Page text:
PI Editorial: CORE Act deserves GarCo support, Congressional approval | PostIndependent.com

PI Editorial: CORE Act deserves GarCo support, Congressional approval

A portion of the Thompson Divide area southwest of Glenwood Springs and due west of Carbondale.
EcoFlight photo

More than a dozen years ago, an unusual coalition of ranchers, outdoorsmen, recreationists, local government leaders and environmentalists banded together to try to prevent oil and gas development in the Thompson Divide area.

The Thompson Divide Coalition has had success, ultimately convincing federal land managers to cancel some two dozen leases in the sprawling backcountry south of Glenwood Springs and west of Carbondale that were issued without adequate impact reviews.

The coalition’s grassroots influence also helped sway a U.S. Forest Service decision in 2015 to place the lands off limits to new oil and gas leases for at least the next two decades.

What hasn’t happened, yet, is for the powers that be, both in Garfield County and in Washington, D.C., to get behind some reasonable way to place permanent protections on those lands.

The latest attempt by U.S. Sen. Michael Bennet of Colorado to do that — as part of the comprehensive Colorado Outdoor Recreation Economy (CORE) Act — is worthy of that broad-based political support.

Earlier this year, the Garfield County commissioners reversed their previous stance in support of permanent protections for the Thompson Divide, as long as it was preceded by fair compensation for existing lease holders.

The fair compensation piece continues to be built into the CORE Act, even garnering the support of one of the two remaining lease holders in the area, Gunnison Energy.

But, it’s the permanency of closing off a section of land for future leasing that seems to be the sticking point for the commissioners.

Permanent is a long time, indeed, though it should be noted that nothing is ever truly permanent when it comes to anything under federal control. It just makes it harder to undo, which is appropriate in the case of the Thompson Divide.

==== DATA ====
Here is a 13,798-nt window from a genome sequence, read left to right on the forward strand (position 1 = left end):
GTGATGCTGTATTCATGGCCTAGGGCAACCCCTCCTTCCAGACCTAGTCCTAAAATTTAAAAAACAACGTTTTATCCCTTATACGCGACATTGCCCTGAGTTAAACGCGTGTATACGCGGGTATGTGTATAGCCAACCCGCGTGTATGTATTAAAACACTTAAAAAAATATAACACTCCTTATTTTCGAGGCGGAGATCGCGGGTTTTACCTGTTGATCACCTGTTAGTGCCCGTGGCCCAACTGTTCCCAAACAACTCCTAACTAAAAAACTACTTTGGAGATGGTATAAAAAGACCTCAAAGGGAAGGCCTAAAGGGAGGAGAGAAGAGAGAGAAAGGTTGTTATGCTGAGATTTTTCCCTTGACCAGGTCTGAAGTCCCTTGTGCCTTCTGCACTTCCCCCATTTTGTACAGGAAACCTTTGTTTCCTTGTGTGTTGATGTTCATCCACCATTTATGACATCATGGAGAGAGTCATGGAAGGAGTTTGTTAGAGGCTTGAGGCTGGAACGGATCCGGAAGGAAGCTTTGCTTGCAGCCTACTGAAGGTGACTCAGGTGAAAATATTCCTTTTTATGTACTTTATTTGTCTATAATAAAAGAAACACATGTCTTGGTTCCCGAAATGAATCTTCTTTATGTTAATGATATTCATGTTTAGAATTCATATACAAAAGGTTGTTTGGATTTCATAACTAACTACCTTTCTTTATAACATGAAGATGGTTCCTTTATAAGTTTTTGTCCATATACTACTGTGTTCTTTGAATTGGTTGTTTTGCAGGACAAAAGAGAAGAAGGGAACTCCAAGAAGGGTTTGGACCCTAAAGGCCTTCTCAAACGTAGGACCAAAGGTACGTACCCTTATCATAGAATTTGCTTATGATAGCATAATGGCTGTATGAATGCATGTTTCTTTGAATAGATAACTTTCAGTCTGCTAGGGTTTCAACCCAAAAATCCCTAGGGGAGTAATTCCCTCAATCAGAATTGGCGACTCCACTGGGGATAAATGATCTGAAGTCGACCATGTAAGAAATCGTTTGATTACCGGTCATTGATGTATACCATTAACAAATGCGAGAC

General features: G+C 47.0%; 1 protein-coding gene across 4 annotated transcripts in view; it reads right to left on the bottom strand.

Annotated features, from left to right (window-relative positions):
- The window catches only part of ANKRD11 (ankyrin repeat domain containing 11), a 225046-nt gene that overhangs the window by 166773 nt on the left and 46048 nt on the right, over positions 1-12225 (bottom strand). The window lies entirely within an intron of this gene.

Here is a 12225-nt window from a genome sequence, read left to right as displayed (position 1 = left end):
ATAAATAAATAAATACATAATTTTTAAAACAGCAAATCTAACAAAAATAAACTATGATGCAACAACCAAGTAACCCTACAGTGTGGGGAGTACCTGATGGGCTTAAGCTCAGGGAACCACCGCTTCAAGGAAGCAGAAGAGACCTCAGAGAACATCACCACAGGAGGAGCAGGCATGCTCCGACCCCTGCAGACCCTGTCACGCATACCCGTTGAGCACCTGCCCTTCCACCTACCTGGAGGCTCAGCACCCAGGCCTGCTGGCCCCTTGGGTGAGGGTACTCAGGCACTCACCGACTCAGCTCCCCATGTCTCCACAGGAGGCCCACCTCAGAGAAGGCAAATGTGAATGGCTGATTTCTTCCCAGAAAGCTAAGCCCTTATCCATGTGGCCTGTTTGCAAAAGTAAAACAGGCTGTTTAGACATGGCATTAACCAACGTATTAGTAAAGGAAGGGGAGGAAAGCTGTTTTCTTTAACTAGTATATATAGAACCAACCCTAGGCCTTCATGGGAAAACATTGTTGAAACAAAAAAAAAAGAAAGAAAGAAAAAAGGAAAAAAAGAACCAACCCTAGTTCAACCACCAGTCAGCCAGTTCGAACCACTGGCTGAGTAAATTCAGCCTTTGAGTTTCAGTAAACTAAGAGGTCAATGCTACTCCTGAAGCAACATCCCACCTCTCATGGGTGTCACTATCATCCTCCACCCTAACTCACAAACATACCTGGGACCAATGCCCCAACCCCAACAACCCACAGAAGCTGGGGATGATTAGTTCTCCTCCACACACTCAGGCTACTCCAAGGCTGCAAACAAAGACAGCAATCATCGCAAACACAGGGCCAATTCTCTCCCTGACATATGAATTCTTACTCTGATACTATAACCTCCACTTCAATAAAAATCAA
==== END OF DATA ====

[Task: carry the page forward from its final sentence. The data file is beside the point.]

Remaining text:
Recently, the commissioners also indicated that, if a provision could be added to the legislation allowing for methane escaping from old coal mines in the region to be captured and put to use, they could get behind the bill.

If that’s what it takes — and it does sound like something worth serious consideration based on emerging technologies — perhaps that’s the compromise needed to take this next critical step toward permanent protections.

There remain many reasons to keep large-scale — or even medium- or small-scale — energy development away from the Thompson Divide.

A 2011 water quality study confirmed the pristine nature of water resources coming from the Thompson Divide area and feeding the Crystal and Roaring Fork rivers.

Economic studies have also shown that the region is crucial in supporting agricultural operations and recreational activities such as hunting, fishing, mountain biking and hiking — all of which benefit the region’s economy, and very likely more so than energy development would.

For Glenwood Springs and those living and doing business up the Four Mile Road corridor toward Sunlight Mountain Resort — the most likely haul route for accessing gas leases for drilling and production — the stakes are high.

Even with road, bridge and other infrastructure improvements completed, under way and planned, Glenwood Springs and Four Mile simply cannot handle the kind of industry traffic that would come with oil and gas exploration, drilling and production in the Thompson Divide.

Some in the energy industry would have you believe that the decisions already made to protect the Thompson Divide came out of Washington during the Obama administration as a result of lobbying from environmentalists.

But the reality is that those decisions were made as a result of broad-based local community support that included a variety of interests — strange bedfellows as they were once described — not just environmentalists.

They came together for a common purpose because, what exists on top across the landscape of the Thompson Divide region is far more valuable in so many different ways compared to what lies beneath the surface.

And, the means it would likely take to access and develop those subsurface resources are just not acceptable — not in this place.

It’s time for our county commissioners to get behind this important final piece of the Thompson Divide protection puzzle, and to encourage our congressional representatives, Rep. Scott Tipton and Sen. Cory Gardner, to support the CORE Act when it (hopefully, at long last) comes up for respective votes in the House and Senate.


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